Since 2015, the McNay brings together works of art by South Texans in a pop-up exhibition, this year in the newly renovated Tobin Exhibition Galleries. Five individuals from the San Antonio area, plus one based in Austin, present works in a wide range of materials and exploring diverse subject matter, selected by René Paul Barilleaux, Head of Curatorial Affairs. Embracing the McNay’s purpose—to open new doors through empowering artists—6 Texas Artists | 8 Summer Days | 1 Cool Museum invites both the participating artists and Museum visitors to celebrate the rich artistic visions and vibrant creative communities of South Texas.
Jane Dunnewold’s most recent objects explore antique quilts originally made from salvaged clothing and fabrics as sources for new sculptural compositions. Based in San Antonio, Dunnewold is a fiber artist, teacher, and author.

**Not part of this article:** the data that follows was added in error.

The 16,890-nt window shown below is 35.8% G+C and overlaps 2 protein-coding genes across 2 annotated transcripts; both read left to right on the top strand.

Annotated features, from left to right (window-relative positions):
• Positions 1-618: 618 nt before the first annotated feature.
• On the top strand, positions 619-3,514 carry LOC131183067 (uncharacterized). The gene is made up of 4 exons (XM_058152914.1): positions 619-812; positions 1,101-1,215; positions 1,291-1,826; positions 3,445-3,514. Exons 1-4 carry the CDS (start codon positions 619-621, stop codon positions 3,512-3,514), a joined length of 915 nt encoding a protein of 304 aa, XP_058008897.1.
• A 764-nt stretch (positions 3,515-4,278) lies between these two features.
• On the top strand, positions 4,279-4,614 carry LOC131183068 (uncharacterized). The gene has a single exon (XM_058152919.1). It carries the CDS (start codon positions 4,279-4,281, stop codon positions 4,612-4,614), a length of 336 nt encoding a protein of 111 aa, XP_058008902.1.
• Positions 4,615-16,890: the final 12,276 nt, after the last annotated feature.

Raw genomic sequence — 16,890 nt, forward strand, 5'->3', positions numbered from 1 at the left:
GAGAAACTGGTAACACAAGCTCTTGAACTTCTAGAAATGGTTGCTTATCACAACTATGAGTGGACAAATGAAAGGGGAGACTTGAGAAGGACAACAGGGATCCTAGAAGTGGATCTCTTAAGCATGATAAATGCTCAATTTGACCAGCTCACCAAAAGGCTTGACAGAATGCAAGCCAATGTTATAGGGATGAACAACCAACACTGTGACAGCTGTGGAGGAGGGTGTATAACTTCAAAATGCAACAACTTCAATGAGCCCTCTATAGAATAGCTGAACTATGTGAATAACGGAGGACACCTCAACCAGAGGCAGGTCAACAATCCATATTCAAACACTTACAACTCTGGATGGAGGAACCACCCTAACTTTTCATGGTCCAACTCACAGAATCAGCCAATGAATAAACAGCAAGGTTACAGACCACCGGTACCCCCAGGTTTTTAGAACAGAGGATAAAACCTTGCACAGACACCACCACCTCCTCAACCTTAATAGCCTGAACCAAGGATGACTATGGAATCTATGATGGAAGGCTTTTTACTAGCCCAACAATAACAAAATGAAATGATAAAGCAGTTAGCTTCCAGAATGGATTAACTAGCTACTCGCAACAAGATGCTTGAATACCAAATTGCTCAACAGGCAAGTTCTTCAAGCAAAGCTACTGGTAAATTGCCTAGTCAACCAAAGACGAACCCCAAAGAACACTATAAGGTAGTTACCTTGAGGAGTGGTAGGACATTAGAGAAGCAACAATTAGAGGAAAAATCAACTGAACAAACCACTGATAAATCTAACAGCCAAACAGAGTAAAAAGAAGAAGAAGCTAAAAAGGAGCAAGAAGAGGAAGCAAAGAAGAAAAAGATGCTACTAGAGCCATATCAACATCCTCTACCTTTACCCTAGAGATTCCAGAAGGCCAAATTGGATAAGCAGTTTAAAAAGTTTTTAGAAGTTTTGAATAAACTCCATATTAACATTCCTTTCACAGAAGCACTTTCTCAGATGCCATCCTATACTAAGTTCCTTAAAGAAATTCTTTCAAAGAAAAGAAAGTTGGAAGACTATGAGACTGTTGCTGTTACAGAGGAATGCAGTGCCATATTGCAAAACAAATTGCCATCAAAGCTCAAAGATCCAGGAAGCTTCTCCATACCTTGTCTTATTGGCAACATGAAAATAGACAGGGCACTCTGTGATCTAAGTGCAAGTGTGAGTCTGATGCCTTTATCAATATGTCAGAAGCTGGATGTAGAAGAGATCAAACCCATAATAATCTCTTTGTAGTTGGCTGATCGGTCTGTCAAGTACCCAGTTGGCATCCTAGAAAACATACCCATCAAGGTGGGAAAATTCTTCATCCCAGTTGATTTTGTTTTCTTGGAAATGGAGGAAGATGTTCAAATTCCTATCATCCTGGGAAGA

Ana Fernandez’s recent paintings depict landscapes from her San Antonio neighborhood, with a particular emphasis on Latino culture and elements of the fantastic and supernatural.
Kelly O’Connor creates psychedelic collages using popular imagery from the 1950s and 1960s. Iconic characters from pop culture and magazine advertisements evoke fantasy and nostalgia in the work of this San Antonio artist.
San Antonio–based Curt Slangal combines graphic art, nature, spirituality, and personal history in pop-art images. Texas flora and fauna, religious iconography, and family photographs come to life in vibrant color.
Andy Villarreal’s paintings burst at the frames with bold colors and vibrant figures. His most recent canvases reference early Mesoamerican culture and pre-Columbian mythologies. Villarreal lives and works in San Antonio.
Sally Weber, based in Austin, investigates how light occupies space and its relationship to the viewer through a range of mediums, including large-scale color photography.
This exhibition is organized by René Paul Barilleaux, Head of Curatorial Affairs, McNay Art Museum.
The Elizabeth Huth Coates Exhibition Endowment and the Arthur and Jane Stieren Fund for Exhibitions are generously funding this exhibition. Additional funding is provided by the Texas Commission on the Arts.